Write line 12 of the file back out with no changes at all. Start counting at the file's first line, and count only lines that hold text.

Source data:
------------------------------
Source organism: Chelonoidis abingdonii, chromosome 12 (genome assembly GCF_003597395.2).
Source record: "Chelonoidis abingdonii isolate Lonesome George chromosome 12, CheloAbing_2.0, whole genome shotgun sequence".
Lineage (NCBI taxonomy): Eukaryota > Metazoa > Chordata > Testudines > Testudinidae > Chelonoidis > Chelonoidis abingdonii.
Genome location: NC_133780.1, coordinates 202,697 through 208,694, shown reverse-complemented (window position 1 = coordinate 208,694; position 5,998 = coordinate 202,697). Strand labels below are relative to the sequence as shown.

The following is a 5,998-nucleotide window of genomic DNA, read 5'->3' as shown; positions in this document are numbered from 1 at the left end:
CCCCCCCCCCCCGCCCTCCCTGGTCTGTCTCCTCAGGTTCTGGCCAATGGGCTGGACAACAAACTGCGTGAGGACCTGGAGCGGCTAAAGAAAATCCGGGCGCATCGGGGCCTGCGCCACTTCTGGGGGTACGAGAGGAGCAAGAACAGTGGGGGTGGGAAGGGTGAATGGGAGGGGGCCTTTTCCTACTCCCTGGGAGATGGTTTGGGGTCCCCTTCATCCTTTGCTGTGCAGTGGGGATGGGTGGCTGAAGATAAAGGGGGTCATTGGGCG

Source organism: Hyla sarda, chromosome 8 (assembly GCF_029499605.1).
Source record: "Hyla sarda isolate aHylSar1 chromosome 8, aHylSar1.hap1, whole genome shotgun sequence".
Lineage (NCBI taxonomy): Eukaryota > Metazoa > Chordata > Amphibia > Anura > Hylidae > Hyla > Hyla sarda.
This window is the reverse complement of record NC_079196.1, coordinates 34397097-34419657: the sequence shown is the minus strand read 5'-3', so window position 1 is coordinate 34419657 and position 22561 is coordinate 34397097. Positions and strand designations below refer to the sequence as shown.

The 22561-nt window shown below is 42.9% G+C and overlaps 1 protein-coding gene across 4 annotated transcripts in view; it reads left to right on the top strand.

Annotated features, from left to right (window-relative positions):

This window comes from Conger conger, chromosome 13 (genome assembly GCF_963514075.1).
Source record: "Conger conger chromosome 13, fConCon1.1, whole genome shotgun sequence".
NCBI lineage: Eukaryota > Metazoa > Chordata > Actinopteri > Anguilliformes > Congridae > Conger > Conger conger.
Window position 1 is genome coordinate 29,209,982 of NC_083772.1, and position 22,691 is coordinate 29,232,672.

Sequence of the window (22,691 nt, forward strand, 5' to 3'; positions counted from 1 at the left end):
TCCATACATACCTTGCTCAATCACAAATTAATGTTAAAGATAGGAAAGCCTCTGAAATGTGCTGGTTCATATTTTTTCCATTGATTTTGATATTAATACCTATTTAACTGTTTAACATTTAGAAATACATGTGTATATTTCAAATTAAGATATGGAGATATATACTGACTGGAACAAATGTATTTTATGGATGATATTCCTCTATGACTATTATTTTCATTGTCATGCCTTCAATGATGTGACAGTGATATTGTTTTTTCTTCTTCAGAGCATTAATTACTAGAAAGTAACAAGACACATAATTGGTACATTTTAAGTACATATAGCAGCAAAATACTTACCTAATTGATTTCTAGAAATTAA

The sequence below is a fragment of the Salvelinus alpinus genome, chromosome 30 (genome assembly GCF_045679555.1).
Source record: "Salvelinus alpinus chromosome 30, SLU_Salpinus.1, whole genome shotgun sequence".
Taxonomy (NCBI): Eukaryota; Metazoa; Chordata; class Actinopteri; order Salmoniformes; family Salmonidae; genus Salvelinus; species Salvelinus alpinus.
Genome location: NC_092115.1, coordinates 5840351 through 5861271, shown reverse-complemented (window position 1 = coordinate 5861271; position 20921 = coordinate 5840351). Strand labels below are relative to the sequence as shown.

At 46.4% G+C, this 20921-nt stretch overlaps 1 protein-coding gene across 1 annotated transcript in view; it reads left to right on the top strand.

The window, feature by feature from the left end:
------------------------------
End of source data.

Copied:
Annotated features, from left to right (window-relative positions):